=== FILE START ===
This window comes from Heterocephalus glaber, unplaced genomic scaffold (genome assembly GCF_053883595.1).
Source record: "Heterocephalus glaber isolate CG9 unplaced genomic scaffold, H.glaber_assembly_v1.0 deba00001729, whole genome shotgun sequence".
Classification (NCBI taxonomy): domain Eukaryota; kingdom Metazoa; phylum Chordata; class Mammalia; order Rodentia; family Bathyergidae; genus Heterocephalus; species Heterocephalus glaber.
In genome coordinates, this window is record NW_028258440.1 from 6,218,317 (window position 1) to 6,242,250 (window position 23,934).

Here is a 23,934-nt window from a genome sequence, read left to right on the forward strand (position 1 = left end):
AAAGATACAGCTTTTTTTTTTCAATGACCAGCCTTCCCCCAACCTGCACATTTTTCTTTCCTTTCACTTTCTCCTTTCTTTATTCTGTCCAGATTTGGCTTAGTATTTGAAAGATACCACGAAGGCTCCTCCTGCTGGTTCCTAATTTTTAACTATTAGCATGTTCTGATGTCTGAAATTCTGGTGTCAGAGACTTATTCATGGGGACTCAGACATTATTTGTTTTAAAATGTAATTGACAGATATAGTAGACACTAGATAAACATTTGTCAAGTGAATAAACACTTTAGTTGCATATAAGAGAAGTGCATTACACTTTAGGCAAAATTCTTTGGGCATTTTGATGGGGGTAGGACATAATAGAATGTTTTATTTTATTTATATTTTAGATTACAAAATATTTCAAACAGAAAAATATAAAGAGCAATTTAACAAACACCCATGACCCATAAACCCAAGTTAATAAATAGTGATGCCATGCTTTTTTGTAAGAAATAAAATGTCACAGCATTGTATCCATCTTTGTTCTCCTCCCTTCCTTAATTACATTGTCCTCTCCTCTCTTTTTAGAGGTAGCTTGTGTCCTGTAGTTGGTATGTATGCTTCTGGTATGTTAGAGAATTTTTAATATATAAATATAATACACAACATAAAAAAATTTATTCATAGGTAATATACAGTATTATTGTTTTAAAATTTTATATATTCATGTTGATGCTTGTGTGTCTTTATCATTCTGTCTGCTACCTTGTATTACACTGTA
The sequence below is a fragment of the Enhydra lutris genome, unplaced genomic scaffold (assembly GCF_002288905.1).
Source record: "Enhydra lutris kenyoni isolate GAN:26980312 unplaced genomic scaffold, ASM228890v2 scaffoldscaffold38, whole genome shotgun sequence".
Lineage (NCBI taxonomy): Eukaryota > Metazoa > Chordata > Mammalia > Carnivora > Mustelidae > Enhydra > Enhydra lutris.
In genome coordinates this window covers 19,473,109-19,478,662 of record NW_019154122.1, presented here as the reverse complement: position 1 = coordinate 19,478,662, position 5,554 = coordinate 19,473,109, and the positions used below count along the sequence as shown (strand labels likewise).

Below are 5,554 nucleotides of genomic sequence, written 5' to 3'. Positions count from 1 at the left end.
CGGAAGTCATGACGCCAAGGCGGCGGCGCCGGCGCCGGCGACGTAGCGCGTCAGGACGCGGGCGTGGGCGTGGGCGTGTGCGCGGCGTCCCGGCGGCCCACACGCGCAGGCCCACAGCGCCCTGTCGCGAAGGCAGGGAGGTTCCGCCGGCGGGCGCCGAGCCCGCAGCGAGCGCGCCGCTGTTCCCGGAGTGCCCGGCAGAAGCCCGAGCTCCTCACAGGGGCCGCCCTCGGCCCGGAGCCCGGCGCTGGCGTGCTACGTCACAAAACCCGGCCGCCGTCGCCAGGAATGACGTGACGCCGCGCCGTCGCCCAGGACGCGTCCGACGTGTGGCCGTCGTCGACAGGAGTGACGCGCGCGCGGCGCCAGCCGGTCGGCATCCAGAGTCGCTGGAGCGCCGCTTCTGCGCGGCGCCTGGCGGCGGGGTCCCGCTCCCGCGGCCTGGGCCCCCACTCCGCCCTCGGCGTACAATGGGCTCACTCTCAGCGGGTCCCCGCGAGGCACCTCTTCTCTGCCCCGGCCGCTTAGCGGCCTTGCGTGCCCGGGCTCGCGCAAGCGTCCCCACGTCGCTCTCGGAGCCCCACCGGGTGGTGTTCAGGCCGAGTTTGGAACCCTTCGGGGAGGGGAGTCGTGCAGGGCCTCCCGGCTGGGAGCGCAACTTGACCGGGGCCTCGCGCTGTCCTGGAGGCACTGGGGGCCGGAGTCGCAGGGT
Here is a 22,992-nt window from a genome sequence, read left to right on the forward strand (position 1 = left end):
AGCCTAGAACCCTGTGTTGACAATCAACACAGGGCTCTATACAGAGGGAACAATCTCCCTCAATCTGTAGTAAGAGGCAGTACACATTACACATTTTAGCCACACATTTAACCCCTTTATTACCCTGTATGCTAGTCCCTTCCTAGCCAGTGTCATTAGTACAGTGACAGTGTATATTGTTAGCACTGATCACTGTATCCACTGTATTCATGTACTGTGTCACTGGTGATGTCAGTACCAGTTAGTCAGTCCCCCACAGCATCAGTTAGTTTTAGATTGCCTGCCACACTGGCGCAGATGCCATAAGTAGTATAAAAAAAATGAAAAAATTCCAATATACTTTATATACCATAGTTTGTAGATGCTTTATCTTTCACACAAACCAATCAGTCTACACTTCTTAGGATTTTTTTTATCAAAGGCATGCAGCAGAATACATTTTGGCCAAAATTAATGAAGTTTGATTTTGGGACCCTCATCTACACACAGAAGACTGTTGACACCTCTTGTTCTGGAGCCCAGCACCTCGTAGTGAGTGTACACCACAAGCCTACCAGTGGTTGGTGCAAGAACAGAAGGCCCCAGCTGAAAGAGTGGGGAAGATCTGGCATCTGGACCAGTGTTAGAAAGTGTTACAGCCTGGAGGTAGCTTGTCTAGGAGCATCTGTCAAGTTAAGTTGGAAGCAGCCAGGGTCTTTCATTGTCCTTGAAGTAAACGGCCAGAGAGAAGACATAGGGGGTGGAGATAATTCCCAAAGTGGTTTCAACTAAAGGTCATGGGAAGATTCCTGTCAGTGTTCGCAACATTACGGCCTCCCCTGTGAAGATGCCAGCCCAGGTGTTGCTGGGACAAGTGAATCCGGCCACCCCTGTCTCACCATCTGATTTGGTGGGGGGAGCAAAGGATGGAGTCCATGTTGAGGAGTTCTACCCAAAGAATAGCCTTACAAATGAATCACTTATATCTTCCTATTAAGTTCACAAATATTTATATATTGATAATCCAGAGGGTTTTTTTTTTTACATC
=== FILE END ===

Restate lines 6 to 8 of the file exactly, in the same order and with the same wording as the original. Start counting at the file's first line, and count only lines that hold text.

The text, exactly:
AAAGATACAGCTTTTTTTTTTCAATGACCAGCCTTCCCCCAACCTGCACATTTTTCTTTCCTTTCACTTTCTCCTTTCTTTATTCTGTCCAGATTTGGCTTAGTATTTGAAAGATACCACGAAGGCTCCTCCTGCTGGTTCCTAATTTTTAACTATTAGCATGTTCTGATGTCTGAAATTCTGGTGTCAGAGACTTATTCATGGGGACTCAGACATTATTTGTTTTAAAATGTAATTGACAGATATAGTAGACACTAGATAAACATTTGTCAAGTGAATAAACACTTTAGTTGCATATAAGAGAAGTGCATTACACTTTAGGCAAAATTCTTTGGGCATTTTGATGGGGGTAGGACATAATAGAATGTTTTATTTTATTTATATTTTAGATTACAAAATATTTCAAACAGAAAAATATAAAGAGCAATTTAACAAACACCCATGACCCATAAACCCAAGTTAATAAATAGTGATGCCATGCTTTTTTGTAAGAAATAAAATGTCACAGCATTGTATCCATCTTTGTTCTCCTCCCTTCCTTAATTACATTGTCCTCTCCTCTCTTTTTAGAGGTAGCTTGTGTCCTGTAGTTGGTATGTATGCTTCTGGTATGTTAGAGAATTTTTAATATATAAATATAATACACAACATAAAAAAATTTATTCATAGGTAATATACAGTATTATTGTTTTAAAATTTTATATATTCATGTTGATGCTTGTGTGTCTTTATCATTCTGTCTGCTACCTTGTATTACACTGTA
The sequence below is a fragment of the Enhydra lutris genome, unplaced genomic scaffold (assembly GCF_002288905.1).
Source record: "Enhydra lutris kenyoni isolate GAN:26980312 unplaced genomic scaffold, ASM228890v2 scaffoldscaffold38, whole genome shotgun sequence".